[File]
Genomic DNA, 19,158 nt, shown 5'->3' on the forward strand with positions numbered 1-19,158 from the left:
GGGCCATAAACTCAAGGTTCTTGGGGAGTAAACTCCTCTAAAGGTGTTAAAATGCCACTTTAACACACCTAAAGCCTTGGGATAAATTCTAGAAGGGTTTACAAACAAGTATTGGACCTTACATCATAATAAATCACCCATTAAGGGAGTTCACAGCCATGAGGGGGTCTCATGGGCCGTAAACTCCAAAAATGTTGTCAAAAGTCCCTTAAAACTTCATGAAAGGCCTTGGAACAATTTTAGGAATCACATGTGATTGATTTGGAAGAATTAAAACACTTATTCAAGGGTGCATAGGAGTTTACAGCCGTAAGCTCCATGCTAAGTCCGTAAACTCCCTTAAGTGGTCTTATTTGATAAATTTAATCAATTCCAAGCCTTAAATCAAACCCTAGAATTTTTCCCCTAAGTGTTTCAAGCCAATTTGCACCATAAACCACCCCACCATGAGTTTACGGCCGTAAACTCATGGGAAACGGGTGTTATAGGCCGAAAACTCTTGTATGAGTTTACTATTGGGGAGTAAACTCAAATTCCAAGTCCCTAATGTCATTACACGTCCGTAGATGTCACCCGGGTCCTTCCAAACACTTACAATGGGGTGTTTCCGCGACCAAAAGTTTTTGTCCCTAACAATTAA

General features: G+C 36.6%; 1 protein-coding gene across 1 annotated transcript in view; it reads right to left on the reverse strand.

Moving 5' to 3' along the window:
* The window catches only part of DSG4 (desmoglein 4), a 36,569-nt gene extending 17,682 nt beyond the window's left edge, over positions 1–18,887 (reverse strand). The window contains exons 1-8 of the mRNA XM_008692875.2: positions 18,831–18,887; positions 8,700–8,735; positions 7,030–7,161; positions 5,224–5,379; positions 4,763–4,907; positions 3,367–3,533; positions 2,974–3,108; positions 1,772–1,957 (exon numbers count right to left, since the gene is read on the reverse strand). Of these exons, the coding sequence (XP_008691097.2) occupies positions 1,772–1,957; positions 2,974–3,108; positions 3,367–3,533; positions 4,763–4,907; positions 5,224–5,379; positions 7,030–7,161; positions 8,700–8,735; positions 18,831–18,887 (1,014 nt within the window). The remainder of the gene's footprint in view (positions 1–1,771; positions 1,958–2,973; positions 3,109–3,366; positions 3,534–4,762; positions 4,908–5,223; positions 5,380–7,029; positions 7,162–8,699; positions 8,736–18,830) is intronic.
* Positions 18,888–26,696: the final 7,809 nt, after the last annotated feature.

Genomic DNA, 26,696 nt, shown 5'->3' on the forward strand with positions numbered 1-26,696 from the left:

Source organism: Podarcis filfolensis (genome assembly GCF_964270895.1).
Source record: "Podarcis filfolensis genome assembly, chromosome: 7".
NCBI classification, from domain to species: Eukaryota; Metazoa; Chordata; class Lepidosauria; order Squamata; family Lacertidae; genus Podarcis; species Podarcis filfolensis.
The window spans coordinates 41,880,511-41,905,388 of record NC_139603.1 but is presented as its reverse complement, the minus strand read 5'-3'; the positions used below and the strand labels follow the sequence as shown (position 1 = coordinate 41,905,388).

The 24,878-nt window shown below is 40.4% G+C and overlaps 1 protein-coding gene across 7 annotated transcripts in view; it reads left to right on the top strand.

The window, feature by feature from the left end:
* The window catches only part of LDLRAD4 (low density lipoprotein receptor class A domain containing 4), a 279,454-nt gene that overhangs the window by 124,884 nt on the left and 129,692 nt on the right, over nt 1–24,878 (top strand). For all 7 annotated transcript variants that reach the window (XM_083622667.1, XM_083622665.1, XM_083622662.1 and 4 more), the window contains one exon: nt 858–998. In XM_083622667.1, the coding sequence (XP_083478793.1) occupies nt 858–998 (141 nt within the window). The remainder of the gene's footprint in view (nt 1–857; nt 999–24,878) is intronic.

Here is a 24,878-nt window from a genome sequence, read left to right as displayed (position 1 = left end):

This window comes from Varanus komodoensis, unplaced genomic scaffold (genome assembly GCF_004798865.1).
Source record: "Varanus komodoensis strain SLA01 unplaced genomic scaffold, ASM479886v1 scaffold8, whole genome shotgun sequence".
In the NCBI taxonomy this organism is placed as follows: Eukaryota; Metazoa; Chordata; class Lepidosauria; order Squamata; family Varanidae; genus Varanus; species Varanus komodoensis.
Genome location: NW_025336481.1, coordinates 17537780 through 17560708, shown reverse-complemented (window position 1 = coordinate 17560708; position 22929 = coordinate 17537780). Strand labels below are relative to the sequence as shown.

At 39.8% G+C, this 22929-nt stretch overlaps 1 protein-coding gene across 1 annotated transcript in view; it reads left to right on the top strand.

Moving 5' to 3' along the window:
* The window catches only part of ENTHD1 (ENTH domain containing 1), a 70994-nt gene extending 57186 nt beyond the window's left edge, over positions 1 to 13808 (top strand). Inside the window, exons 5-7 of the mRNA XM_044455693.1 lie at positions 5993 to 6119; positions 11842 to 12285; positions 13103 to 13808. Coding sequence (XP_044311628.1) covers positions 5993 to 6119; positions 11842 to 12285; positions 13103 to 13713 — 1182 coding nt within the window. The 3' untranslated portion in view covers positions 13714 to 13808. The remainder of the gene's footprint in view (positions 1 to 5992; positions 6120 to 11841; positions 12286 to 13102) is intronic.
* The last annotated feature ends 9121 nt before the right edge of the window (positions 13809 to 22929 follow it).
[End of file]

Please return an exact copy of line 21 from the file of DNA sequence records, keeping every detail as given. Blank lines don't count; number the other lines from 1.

Moving 5' to 3' along the window: